The Web, we realized, would radically disintermediate information flows. Rather than a handful of information gatekeepers hoarding prestigious jobs in a few institution, everyone would be at the same time reader, writer and editor: leading to a radical decentralization and an explosion in information, engagement and understanding. As a 19-year old, I was genuinely excited about this looming, radical democratization of information; we all were.

Fast forward 20 years, and survey the state of reporting on, for instance, Africa:

Congo is the scene of one of the greatest man-made disasters of our lifetimes. Two successive wars have killed more than five million people since 1996.

Yet this great event in human history has produced no sustained reporting. No journalist is stationed consistently on the front lines of the war telling us its stories. As a student in America, where I was considering a Ph.D. in mathematics and a job in finance, I would read 200-word stories buried in the back pages of newspapers. With so few words, speaking of events so large, there was a powerful sense of dissonance. I traveled to Congo, at age 22, on a one-way ticket, without a job or any promise of publication, with only a little money in my pocket and a conviction that what I would witness should be news.

When I arrived, there were only three other foreign reporters in Congo.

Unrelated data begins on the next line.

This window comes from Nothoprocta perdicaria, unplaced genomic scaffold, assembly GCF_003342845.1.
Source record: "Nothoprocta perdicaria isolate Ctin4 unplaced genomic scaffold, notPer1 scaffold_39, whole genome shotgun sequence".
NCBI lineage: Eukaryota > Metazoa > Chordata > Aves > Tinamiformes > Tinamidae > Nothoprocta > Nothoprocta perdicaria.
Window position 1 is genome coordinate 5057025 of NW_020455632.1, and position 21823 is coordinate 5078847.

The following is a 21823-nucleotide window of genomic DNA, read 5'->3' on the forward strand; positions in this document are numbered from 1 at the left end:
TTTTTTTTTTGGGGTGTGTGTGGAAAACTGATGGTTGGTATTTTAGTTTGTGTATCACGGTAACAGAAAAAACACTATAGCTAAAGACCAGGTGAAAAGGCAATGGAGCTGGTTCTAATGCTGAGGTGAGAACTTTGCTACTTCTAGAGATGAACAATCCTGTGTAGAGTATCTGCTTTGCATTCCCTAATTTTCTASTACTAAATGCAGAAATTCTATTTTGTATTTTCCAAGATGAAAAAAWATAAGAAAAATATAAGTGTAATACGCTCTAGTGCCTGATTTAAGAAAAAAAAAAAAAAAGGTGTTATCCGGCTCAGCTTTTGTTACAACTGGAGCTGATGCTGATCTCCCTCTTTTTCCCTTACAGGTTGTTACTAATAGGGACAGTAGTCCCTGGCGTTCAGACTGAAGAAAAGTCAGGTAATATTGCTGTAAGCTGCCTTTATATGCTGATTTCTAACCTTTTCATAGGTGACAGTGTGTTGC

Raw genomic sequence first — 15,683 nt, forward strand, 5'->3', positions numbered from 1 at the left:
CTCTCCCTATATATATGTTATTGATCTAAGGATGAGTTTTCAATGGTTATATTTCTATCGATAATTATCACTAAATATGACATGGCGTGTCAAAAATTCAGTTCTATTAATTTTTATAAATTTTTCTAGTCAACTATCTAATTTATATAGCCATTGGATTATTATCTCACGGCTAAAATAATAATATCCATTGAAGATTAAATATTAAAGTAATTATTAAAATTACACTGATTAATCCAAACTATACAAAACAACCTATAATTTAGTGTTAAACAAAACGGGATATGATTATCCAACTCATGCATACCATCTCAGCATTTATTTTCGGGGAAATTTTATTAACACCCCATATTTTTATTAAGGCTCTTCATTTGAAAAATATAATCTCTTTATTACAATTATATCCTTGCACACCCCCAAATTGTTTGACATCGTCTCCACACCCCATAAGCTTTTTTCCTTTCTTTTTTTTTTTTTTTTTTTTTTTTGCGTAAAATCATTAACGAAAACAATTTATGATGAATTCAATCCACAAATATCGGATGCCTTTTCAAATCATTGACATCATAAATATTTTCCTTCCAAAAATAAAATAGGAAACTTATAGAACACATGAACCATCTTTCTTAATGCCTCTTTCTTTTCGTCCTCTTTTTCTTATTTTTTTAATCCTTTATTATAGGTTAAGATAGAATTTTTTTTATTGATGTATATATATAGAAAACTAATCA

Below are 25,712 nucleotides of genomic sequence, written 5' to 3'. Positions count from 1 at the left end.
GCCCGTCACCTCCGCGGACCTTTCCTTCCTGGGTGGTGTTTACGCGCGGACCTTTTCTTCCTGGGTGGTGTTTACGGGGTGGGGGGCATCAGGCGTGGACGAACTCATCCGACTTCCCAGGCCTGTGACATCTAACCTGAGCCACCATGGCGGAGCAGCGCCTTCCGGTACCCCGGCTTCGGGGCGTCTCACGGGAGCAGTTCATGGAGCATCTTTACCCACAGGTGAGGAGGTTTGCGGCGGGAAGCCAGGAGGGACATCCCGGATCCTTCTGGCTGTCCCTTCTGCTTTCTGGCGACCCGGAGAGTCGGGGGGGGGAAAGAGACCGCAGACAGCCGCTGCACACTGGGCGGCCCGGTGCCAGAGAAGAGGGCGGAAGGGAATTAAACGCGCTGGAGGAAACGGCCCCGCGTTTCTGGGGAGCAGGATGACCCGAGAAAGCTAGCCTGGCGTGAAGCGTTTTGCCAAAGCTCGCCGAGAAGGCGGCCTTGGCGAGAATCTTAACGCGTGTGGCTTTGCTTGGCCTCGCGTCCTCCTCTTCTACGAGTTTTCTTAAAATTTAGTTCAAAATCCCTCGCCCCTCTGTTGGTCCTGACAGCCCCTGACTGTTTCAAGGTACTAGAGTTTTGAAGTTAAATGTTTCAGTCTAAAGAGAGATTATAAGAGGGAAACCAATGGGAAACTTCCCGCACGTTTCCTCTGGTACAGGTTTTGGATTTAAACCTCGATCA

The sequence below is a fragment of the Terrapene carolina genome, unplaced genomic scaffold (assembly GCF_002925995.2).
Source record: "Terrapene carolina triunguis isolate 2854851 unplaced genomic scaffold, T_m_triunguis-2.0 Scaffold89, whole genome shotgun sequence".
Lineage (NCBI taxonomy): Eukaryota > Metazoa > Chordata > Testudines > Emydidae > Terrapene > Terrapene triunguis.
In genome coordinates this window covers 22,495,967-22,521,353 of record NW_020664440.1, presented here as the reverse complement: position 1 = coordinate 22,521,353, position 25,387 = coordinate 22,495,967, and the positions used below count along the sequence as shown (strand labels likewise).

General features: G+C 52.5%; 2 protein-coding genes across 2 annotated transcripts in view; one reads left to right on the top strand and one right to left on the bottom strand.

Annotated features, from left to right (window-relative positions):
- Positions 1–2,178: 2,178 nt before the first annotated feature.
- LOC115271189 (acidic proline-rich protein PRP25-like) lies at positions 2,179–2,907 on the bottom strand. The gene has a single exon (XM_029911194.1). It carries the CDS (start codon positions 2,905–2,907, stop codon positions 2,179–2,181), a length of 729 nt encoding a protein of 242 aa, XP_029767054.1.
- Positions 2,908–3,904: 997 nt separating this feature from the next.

Our technoutopia’s gone a bit pear-shaped, hasn’t it?

The wars in Congo – and the enormous journalistic crack they fell through – lay bare the strange, skewed ways attention flows in the internet age. The web has turned out to be a weapon of mass distraction, subtly undermining our ability to engage with the worst outrages of our time.

The problem isn’t that the web hasn’t fulfilled its democratic promise. It’s that it has, and only too well. Give people a choice between endless servings of ice cream and endless servings of broccoli and it turns out they’ll go for the ice cream, every time. The internet’s eroded the institutional pressures that we used to come under in place to pass on the informational sweets once in a while, opting for the kinds of journalistic vegetables that will nourish you but won’t give you a sugar rush.

I think it was Clay Shirky who explained the mechanism most clearly: the great 20th Century Newspaper was basically an elaborate mechanism to get the guy down the street who needed to sell a used washing machine to pay the salary for the Cairo Bureau Chief. The internet destroyed that model of subsidization: the guy down the street who needs to sell a used washing machine has no reason to kick any money down to Cairo anymore.

That’s a pretty old insight by now. Even the shock of grasping that nothing magical is going to come along to replace it is old hat. What we’re left with, in 2014, is the fall-out: that dystopian realization that what’s replaced the well-coiffed gate-keepers isn’t some radical hippie communicational democracy but photos of everybody’s cat.

These are the new rules of the game. You can love them or hate them but you probably can’t change them, so best to do what you can to work with them.